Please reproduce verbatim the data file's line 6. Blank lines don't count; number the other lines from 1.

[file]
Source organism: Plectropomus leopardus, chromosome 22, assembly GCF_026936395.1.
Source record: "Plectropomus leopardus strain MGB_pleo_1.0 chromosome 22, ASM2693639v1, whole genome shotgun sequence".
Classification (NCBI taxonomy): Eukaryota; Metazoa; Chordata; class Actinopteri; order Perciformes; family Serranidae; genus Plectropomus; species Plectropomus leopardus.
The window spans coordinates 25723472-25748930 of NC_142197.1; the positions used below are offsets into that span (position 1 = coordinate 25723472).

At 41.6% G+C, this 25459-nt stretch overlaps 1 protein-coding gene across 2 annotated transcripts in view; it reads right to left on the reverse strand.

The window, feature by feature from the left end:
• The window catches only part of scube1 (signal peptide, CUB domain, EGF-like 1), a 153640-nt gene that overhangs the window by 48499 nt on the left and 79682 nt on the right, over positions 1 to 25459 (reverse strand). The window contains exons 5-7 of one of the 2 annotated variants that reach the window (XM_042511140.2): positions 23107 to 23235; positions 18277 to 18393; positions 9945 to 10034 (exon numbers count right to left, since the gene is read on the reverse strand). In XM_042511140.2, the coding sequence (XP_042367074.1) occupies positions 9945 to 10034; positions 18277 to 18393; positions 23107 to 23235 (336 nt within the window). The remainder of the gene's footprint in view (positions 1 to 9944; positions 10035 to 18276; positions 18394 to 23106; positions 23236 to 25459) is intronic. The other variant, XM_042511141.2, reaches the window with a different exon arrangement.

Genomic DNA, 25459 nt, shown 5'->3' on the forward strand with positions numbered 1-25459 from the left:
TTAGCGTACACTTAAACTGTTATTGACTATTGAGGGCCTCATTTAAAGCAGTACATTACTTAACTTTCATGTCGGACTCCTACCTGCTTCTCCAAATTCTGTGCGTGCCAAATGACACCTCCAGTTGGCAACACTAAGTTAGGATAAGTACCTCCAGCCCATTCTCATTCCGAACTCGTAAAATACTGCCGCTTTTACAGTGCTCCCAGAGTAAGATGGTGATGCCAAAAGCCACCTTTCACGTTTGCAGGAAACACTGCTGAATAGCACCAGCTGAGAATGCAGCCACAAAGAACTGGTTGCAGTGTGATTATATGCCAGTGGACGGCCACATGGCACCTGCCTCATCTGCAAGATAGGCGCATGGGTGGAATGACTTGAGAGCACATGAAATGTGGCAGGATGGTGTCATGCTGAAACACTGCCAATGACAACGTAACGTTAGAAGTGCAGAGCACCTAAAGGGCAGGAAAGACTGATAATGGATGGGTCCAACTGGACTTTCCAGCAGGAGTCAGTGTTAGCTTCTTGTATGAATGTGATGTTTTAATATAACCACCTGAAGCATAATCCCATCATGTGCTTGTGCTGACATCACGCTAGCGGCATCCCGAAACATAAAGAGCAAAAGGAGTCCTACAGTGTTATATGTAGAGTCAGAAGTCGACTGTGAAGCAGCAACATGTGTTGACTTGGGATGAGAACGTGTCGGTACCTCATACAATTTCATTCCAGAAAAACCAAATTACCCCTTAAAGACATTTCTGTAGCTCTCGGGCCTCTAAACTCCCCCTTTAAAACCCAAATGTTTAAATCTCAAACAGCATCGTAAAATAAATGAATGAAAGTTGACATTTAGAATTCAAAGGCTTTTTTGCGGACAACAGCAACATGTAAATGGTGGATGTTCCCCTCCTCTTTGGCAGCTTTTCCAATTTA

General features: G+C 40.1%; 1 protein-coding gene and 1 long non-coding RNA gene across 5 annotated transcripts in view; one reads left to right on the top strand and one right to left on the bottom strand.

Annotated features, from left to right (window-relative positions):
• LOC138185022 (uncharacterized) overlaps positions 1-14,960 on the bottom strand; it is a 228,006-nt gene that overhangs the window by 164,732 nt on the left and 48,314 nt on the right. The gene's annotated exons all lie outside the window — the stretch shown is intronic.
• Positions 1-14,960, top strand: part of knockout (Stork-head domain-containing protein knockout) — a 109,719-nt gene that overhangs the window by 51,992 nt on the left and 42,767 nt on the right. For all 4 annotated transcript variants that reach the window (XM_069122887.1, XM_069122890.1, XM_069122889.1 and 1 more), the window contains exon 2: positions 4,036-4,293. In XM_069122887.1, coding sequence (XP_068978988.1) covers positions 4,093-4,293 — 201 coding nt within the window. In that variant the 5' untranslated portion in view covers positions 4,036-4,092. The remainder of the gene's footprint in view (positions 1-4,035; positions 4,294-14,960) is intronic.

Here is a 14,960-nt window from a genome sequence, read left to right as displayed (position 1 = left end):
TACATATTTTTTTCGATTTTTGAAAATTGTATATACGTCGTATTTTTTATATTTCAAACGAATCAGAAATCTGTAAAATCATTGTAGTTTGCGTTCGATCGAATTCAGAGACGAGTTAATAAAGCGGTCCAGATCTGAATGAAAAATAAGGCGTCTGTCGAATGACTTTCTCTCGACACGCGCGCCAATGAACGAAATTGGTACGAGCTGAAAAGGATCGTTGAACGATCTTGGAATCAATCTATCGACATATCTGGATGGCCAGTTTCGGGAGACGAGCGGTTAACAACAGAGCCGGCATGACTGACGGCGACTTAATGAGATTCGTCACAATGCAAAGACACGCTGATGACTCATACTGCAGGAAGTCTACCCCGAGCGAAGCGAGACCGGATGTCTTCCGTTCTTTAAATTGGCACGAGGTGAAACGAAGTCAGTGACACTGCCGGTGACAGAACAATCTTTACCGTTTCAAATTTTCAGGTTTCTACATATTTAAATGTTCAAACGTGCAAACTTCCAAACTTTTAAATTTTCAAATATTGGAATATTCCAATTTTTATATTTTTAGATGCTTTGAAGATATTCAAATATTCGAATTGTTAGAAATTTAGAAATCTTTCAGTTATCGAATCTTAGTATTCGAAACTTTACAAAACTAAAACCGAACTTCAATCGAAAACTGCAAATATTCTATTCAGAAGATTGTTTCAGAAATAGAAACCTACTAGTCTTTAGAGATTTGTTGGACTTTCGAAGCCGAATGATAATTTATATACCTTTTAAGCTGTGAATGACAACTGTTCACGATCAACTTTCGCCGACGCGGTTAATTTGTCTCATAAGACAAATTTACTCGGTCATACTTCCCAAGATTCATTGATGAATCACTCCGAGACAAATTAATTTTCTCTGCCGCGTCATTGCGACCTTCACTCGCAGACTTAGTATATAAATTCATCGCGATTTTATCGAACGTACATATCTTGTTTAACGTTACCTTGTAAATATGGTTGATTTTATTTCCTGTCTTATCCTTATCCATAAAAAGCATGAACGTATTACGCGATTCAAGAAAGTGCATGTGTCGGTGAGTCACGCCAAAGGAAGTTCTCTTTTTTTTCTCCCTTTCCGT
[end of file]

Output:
The window, feature by feature from the left end: